A Lottery Ticket
A Lottery Ticket Press Association

Napolean Elvord, an ex-army man and a semi-retired construction worker, in need of a kidney transplant almost lost a fortune of $14.3 million when he did not come forth to claim his winnings.

It was announced on Jan 14 that the winning Megabucks ticket had been sold from Wisconsin Mobil station, where Elvord was a regular customer. Workers from the store had also asked him if he had bought the lottery tickets, to which he replied no.

On being asked again by Corky Wunderlin (store manager), eager to get his $100,000 cut, Elvord realised that he had confused the result dates. Luckily for him the $1 ticket was still lying around at his home.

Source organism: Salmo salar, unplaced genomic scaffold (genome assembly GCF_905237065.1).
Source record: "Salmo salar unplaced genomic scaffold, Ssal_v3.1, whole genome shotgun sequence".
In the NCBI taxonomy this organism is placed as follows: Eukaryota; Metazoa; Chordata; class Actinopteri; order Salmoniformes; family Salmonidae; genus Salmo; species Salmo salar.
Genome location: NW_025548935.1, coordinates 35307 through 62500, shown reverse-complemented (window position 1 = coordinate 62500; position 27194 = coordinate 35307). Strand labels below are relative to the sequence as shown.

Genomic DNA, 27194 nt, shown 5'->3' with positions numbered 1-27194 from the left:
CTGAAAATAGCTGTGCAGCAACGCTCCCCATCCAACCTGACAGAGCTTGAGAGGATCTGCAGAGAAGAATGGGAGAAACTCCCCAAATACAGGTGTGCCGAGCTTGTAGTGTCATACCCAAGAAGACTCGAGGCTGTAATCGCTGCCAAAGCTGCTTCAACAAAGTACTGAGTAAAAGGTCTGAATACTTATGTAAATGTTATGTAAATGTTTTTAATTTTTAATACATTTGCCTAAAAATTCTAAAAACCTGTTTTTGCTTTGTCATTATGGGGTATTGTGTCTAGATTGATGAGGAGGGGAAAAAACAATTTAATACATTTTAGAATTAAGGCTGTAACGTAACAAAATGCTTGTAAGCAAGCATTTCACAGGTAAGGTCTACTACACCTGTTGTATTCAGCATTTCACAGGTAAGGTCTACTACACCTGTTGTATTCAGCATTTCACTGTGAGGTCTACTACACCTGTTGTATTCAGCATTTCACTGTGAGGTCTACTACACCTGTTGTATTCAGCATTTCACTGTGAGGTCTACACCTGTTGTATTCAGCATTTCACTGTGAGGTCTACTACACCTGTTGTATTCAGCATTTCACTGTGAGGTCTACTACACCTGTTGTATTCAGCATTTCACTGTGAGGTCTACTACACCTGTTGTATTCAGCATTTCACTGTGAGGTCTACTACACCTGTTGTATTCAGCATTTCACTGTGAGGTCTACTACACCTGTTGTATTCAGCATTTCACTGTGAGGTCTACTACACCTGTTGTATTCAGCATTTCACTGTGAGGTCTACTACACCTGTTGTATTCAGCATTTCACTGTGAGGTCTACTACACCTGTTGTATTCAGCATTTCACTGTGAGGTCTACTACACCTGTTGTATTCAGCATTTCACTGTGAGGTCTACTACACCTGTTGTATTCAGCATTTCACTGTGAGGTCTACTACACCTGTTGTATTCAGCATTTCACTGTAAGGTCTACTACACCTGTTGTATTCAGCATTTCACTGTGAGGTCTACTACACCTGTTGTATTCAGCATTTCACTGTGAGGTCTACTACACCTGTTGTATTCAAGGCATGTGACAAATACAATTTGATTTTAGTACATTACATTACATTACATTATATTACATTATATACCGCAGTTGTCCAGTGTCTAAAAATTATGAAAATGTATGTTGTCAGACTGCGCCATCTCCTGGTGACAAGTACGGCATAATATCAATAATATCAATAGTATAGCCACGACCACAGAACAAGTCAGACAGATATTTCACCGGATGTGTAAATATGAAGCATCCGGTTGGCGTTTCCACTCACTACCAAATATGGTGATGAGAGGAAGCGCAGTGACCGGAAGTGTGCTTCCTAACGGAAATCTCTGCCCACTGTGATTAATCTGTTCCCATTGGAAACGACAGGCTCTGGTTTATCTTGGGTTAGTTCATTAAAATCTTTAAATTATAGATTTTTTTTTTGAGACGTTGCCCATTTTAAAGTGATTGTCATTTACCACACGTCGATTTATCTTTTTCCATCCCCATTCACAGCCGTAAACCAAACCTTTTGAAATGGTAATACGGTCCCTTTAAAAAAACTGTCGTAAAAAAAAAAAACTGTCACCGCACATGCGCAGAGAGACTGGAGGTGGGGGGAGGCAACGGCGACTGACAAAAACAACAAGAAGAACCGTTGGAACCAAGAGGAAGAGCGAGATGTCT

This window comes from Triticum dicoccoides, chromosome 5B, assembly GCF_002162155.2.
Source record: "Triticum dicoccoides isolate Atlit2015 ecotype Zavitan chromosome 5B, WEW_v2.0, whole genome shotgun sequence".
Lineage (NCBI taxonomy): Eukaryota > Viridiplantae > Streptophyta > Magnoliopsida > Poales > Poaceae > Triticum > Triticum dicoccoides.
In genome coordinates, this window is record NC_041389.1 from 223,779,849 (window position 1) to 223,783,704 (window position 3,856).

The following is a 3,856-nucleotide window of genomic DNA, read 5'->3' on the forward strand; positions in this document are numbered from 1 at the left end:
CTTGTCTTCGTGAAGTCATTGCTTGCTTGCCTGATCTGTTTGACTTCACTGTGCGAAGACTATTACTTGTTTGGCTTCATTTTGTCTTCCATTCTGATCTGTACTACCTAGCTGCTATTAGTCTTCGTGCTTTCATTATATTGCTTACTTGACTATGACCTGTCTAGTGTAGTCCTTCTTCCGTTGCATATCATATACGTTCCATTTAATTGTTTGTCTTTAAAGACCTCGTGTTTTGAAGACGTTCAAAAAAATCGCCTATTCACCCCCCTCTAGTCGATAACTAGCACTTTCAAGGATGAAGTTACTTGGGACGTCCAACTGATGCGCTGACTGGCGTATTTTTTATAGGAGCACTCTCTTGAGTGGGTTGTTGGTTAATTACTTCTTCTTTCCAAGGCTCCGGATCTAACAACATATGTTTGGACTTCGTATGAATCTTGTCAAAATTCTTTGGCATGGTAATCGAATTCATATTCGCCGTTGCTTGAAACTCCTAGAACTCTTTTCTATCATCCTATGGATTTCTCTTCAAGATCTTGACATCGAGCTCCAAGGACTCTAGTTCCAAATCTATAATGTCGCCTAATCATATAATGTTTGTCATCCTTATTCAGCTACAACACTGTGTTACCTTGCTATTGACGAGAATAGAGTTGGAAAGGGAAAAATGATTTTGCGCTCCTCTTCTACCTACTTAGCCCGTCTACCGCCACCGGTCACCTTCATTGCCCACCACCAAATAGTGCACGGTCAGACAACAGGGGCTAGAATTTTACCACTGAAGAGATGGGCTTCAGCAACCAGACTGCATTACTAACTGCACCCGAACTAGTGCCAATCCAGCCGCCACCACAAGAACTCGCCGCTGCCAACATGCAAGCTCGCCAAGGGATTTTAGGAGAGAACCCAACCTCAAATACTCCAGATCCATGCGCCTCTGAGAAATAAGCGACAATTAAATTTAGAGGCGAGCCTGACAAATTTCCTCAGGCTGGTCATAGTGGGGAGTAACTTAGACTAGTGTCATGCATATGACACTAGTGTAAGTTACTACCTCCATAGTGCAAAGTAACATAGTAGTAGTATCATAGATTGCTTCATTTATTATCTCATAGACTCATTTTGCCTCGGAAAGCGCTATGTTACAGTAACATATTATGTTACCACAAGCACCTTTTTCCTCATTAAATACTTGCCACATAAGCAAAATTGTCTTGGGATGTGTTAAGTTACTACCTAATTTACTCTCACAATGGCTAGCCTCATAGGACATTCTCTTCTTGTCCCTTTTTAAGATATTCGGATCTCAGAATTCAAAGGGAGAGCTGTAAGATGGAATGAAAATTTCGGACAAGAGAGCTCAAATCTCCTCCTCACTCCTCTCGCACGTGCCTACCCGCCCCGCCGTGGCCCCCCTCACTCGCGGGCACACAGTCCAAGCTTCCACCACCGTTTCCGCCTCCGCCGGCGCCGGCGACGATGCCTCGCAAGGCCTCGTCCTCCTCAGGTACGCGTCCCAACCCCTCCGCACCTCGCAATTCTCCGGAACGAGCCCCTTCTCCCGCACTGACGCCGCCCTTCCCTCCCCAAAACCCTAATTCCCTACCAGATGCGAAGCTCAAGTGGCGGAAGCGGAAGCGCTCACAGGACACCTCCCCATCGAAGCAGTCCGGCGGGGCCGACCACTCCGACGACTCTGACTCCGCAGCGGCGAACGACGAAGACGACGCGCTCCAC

"He thought it was Wednesday's drawing," lotterypost.com quoted Wunderlin as saying.

According to lotterypost.com, when the lucky 58-year-old got to Wisconsin Lottery office, the first thing they asked him was that if he had made up the ticket because lottery director, Michael Edmonds says that most people who come to claim their prize already know that they have a winning ticket.

Elvord walked away with a whopping $6.87 million after deducting taxes.

His first priority is setting up a health insurance for his kidney transplant and he also has plans of moving to the warmer climates of Texas (his native place).

"I hadn't really made any plans yet, but I do look at the economy and think about the people that have lost homes that had homes and had jobs," NBC 15 quoted him as saying.

"And I'm into construction. I like remodeling, fixing up things, and I'm looking at possibly doing something in that area to re-sell homes and bring people back into their housing area," he added.